Gaming Addiction is Now Officially a Mental Health Disorder
The World Health Organisation officially classifies addictive gaming as a mental disorder. Will the DSM-6 follow suit?
Gaming has officially been classified as a mental health disorder, according to the World Health Organisation. After years of parents complaining and pestering their kids about the abuse of video games, often referring to it as “digital heroin”, doctors are finally on their side. This puts it on par with drug addiction, which is also a mental health disorder, according to the National Institute of Mental Health. Ironically, gaming and drug use go hand in hand in Egypt, as you would know by witnessing the cloudy smoke waves and hash aroma in many of the internet and gaming cafes across the country.
Gaming is huge in Egypt, and though many won’t admit it, is often used as a coping mechanism to dealing with anxiety and depression, disorders present in 30% of Egyptians, according to Egypt Today.
This new classification of addictive gaming as a disorder “means health professionals and systems will be more alert to the existence of this condition, and so people who suffer can get the appropriate help," according to Dr. Vladimir Poznyak, a member of WHO’s Department of Mental Health and Substance Abuse.
There are three criteria that define a gaming disorder; if you’re not sure you’re an addict, check out the below:
- The gaming behavior takes precedence over other activities to the extent that other activities are taken to the periphery
- Impaired control of these behaviors. Even when the negative consequences occur, this behaviour continues or escalates.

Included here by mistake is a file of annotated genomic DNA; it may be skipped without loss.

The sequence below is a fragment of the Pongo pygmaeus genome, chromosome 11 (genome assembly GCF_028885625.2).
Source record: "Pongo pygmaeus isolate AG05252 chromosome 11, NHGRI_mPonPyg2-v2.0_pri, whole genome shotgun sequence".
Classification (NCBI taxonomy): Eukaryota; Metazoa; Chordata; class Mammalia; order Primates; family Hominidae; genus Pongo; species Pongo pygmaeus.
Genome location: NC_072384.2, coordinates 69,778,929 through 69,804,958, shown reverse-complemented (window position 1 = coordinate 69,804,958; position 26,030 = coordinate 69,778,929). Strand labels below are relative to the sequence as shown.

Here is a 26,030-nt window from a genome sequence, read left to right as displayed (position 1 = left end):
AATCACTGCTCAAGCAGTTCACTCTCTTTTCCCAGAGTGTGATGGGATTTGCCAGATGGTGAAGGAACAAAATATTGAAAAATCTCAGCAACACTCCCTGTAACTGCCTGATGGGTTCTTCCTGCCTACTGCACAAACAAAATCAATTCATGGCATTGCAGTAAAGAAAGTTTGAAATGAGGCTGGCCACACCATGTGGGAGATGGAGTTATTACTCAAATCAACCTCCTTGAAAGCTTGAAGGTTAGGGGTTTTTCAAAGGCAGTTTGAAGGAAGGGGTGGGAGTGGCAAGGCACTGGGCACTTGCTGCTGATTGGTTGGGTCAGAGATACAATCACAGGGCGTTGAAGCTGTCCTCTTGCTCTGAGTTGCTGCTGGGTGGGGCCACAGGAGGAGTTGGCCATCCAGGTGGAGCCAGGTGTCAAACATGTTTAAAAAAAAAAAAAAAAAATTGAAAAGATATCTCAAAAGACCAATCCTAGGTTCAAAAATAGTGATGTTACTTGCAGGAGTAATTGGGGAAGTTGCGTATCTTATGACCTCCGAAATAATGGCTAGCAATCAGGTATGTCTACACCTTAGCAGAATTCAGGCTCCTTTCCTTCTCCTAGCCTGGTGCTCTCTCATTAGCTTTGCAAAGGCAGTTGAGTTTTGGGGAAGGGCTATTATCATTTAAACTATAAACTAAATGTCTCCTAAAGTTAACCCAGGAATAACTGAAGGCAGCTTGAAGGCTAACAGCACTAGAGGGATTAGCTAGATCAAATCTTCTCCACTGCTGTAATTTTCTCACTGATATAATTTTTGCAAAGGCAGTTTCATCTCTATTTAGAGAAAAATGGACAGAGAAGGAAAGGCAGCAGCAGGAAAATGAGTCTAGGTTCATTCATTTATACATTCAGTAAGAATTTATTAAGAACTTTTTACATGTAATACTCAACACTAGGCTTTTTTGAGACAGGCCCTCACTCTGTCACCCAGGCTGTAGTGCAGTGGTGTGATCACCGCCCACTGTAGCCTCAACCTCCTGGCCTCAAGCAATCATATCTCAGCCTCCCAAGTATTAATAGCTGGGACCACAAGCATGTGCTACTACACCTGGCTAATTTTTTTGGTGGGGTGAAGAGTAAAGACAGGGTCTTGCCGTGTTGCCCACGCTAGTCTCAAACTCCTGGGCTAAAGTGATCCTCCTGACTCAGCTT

- The condition leads to significant distress and impairment in personal, family, social, educational or occupational lives. It may include "disturbed sleep patterns, diet problems, or a deficiency in physical activity."
After reading these criteria, it makes more sense as to why gaming is now an official mental health disorder. If you’ve only just become addicted to Fortnite recently, fear not – a person is only diagnosed with a mental health disorder if these patterns are present for at least 12 months. Poznyak insists that "millions of gamers around the world, even when it comes to the intense gaming, would never qualify as people suffering from gaming disorder, and that the overall prevalence of this condition is very low". Ok, now that’s a relief.
Today, it’s easy to find actually licensed “video game addiction therapists” around the world with a simple Google search, and it probably won’t be long till we see them in Egypt.